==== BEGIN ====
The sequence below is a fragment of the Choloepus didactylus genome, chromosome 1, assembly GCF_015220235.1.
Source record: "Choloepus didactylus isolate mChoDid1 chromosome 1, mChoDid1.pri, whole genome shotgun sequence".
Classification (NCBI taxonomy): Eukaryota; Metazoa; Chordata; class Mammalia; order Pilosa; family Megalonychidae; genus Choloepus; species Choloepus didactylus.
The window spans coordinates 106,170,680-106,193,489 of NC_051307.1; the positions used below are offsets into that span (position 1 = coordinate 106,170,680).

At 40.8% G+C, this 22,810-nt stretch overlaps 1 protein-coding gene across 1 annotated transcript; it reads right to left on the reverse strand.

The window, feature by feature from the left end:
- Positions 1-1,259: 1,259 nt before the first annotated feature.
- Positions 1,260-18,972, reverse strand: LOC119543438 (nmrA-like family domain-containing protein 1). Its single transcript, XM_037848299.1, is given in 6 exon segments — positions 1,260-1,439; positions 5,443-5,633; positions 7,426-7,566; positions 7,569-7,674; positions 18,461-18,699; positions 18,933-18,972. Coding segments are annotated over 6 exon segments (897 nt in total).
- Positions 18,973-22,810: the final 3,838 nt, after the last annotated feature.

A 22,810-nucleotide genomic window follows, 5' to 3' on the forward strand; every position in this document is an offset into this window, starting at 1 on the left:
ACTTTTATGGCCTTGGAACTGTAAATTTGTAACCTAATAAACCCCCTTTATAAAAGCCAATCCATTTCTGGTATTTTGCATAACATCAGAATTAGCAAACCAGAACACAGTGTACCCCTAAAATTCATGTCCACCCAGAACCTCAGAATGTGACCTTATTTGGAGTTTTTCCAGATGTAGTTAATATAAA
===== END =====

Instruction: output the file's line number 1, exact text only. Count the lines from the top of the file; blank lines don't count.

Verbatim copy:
The sequence below is a fragment of the Choloepus didactylus genome, chromosome 1, assembly GCF_015220235.1.